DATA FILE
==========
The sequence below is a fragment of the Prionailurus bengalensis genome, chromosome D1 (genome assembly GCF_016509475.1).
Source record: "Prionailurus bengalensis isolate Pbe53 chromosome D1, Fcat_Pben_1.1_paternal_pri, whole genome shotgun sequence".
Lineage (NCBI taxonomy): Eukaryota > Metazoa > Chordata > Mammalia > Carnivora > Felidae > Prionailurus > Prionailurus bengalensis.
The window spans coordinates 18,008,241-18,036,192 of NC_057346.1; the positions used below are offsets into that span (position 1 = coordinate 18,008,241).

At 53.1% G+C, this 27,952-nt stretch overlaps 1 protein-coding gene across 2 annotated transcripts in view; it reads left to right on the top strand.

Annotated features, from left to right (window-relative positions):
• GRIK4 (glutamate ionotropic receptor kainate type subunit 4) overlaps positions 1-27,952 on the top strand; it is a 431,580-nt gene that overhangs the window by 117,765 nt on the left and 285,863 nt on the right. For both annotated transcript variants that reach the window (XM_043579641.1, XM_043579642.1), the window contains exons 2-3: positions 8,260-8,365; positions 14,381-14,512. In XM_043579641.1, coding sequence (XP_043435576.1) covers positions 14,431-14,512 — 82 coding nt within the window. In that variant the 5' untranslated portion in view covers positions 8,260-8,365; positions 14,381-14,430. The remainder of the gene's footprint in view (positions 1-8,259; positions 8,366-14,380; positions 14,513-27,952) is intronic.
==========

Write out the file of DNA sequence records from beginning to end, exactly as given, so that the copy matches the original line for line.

The sequence below is a fragment of the Prionailurus bengalensis genome, chromosome D1 (genome assembly GCF_016509475.1).
Source record: "Prionailurus bengalensis isolate Pbe53 chromosome D1, Fcat_Pben_1.1_paternal_pri, whole genome shotgun sequence".
Lineage (NCBI taxonomy): Eukaryota > Metazoa > Chordata > Mammalia > Carnivora > Felidae > Prionailurus > Prionailurus bengalensis.
The window spans coordinates 18,008,241-18,036,192 of NC_057346.1; the positions used below are offsets into that span (position 1 = coordinate 18,008,241).

At 53.1% G+C, this 27,952-nt stretch overlaps 1 protein-coding gene across 2 annotated transcripts in view; it reads left to right on the top strand.

Annotated features, from left to right (window-relative positions):
• GRIK4 (glutamate ionotropic receptor kainate type subunit 4) overlaps positions 1-27,952 on the top strand; it is a 431,580-nt gene that overhangs the window by 117,765 nt on the left and 285,863 nt on the right. For both annotated transcript variants that reach the window (XM_043579641.1, XM_043579642.1), the window contains exons 2-3: positions 8,260-8,365; positions 14,381-14,512. In XM_043579641.1, coding sequence (XP_043435576.1) covers positions 14,431-14,512 — 82 coding nt within the window. In that variant the 5' untranslated portion in view covers positions 8,260-8,365; positions 14,381-14,430. The remainder of the gene's footprint in view (positions 1-8,259; positions 8,366-14,380; positions 14,513-27,952) is intronic.